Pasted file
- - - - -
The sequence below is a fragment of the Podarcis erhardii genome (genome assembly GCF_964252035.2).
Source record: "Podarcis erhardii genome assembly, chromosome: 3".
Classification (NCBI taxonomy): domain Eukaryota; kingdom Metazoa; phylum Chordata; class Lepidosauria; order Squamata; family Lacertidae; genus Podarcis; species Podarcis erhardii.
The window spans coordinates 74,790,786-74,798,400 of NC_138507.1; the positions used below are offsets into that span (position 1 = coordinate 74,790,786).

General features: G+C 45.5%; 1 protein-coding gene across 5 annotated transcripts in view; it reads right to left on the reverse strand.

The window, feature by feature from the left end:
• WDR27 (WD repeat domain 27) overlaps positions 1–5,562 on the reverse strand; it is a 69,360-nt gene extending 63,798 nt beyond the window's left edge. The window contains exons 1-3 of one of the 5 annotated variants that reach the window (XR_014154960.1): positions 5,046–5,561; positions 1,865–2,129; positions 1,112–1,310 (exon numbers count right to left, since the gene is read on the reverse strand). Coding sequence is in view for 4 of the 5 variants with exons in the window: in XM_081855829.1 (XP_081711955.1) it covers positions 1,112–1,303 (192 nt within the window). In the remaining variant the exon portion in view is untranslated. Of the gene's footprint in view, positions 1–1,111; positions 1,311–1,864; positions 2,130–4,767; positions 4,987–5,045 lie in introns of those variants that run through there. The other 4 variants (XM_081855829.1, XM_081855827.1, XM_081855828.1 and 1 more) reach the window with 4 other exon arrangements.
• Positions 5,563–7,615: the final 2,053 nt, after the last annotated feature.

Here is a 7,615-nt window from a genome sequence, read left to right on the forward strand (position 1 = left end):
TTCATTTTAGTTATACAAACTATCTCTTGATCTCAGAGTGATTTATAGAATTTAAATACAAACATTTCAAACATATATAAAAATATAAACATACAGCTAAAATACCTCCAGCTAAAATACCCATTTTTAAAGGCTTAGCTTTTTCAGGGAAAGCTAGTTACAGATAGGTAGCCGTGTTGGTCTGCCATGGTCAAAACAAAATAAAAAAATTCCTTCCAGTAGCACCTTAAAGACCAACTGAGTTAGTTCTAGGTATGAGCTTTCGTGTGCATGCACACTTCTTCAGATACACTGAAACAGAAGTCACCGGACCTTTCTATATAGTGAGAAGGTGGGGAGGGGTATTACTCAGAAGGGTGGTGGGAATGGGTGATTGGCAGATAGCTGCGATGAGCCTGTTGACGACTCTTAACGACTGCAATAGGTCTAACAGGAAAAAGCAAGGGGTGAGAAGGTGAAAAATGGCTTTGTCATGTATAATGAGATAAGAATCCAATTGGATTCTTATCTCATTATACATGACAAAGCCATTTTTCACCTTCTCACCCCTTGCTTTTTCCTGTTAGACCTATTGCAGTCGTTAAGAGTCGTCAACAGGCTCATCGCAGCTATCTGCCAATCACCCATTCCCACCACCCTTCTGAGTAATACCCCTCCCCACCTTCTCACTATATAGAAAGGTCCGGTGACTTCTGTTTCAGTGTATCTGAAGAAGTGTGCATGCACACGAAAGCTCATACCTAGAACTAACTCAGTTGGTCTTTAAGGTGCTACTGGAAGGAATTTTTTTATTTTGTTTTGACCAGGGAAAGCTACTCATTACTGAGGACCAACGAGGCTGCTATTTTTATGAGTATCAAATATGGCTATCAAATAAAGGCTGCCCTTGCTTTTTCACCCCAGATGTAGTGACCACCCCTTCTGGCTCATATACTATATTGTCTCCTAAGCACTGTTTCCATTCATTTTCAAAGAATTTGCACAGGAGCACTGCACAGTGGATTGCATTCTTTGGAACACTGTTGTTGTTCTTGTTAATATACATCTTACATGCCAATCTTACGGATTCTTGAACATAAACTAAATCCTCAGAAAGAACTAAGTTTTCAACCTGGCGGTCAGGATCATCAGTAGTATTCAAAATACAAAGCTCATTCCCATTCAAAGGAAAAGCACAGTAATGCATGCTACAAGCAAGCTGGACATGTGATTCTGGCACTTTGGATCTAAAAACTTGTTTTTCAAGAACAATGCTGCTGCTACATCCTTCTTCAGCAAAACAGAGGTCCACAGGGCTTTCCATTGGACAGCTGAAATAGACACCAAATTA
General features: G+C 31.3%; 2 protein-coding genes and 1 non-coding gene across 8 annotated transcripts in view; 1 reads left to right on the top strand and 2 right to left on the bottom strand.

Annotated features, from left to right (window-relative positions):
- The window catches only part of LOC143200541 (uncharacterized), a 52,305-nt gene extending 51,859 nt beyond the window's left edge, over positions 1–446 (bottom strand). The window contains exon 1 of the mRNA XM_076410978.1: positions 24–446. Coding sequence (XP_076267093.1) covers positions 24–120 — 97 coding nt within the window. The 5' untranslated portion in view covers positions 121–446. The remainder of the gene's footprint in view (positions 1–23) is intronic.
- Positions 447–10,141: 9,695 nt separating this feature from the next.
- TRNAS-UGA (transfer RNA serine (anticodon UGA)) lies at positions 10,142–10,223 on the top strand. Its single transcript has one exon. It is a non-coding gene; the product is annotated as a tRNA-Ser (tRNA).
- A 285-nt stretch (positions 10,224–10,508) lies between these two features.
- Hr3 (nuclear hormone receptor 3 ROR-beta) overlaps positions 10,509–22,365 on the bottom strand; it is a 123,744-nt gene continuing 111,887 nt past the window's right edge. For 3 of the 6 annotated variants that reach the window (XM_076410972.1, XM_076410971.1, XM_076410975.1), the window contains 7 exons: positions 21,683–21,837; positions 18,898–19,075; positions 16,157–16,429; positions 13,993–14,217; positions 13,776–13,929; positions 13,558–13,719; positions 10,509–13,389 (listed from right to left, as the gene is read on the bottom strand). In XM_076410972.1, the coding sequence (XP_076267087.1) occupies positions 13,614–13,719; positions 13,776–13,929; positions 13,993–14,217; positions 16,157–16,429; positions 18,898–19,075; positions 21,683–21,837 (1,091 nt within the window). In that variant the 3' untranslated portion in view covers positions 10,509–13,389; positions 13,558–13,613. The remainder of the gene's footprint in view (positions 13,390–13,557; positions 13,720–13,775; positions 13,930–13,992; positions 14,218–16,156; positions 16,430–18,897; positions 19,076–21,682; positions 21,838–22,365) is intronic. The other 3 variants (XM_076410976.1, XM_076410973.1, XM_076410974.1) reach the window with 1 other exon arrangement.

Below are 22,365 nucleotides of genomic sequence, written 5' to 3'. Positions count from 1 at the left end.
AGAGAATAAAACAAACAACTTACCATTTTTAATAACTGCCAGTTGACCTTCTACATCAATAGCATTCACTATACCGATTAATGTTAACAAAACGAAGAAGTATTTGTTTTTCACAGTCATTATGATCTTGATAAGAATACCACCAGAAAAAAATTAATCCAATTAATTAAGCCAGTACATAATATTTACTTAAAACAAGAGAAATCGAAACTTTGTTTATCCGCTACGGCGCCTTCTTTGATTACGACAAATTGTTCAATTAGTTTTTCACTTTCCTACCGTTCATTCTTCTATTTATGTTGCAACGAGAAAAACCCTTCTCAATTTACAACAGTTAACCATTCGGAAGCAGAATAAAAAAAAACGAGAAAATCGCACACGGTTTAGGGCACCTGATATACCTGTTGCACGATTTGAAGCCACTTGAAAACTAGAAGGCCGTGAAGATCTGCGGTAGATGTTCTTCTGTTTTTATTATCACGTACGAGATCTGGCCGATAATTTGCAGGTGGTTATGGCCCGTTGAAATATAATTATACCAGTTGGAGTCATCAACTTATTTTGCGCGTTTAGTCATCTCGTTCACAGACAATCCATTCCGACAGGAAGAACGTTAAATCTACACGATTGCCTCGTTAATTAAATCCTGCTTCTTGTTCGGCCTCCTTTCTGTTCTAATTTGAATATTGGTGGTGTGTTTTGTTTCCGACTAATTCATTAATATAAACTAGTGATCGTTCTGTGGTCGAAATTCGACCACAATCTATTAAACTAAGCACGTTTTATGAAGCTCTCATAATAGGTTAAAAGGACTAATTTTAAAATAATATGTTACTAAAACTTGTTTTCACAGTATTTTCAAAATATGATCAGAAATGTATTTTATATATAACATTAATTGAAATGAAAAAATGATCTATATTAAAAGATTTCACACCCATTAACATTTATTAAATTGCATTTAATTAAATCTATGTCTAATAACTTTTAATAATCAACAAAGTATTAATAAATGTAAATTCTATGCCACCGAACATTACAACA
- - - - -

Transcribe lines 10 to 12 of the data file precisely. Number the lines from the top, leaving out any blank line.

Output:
TTCATTTTAGTTATACAAACTATCTCTTGATCTCAGAGTGATTTATAGAATTTAAATACAAACATTTCAAACATATATAAAAATATAAACATACAGCTAAAATACCTCCAGCTAAAATACCCATTTTTAAAGGCTTAGCTTTTTCAGGGAAAGCTAGTTACAGATAGGTAGCCGTGTTGGTCTGCCATGGTCAAAACAAAATAAAAAAATTCCTTCCAGTAGCACCTTAAAGACCAACTGAGTTAGTTCTAGGTATGAGCTTTCGTGTGCATGCACACTTCTTCAGATACACTGAAACAGAAGTCACCGGACCTTTCTATATAGTGAGAAGGTGGGGAGGGGTATTACTCAGAAGGGTGGTGGGAATGGGTGATTGGCAGATAGCTGCGATGAGCCTGTTGACGACTCTTAACGACTGCAATAGGTCTAACAGGAAAAAGCAAGGGGTGAGAAGGTGAAAAATGGCTTTGTCATGTATAATGAGATAAGAATCCAATTGGATTCTTATCTCATTATACATGACAAAGCCATTTTTCACCTTCTCACCCCTTGCTTTTTCCTGTTAGACCTATTGCAGTCGTTAAGAGTCGTCAACAGGCTCATCGCAGCTATCTGCCAATCACCCATTCCCACCACCCTTCTGAGTAATACCCCTCCCCACCTTCTCACTATATAGAAAGGTCCGGTGACTTCTGTTTCAGTGTATCTGAAGAAGTGTGCATGCACACGAAAGCTCATACCTAGAACTAACTCAGTTGGTCTTTAAGGTGCTACTGGAAGGAATTTTTTTATTTTGTTTTGACCAGGGAAAGCTACTCATTACTGAGGACCAACGAGGCTGCTATTTTTATGAGTATCAAATATGGCTATCAAATAAAGGCTGCCCTTGCTTTTTCACCCCAGATGTAGTGACCACCCCTTCTGGCTCATATACTATATTGTCTCCTAAGCACTGTTTCCATTCATTTTCAAAGAATTTGCACAGGAGCACTGCACAGTGGATTGCATTCTTTGGAACACTGTTGTTGTTCTTGTTAATATACATCTTACATGCCAATCTTACGGATTCTTGAACATAAACTAAATCCTCAGAAAGAACTAAGTTTTCAACCTGGCGGTCAGGATCATCAGTAGTATTCAAAATACAAAGCTCATTCCCATTCAAAGGAAAAGCACAGTAATGCATGCTACAAGCAAGCTGGACATGTGATTCTGGCACTTTGGATCTAAAAACTTGTTTTTCAAGAACAATGCTGCTGCTACATCCTTCTTCAGCAAAACAGAGGTCCACAGGGCTTTCCATTGGACAGCTGAAATAGACACCAAATTA
General features: G+C 31.3%; 2 protein-coding genes and 1 non-coding gene across 8 annotated transcripts in view; 1 reads left to right on the top strand and 2 right to left on the bottom strand.

Annotated features, from left to right (window-relative positions):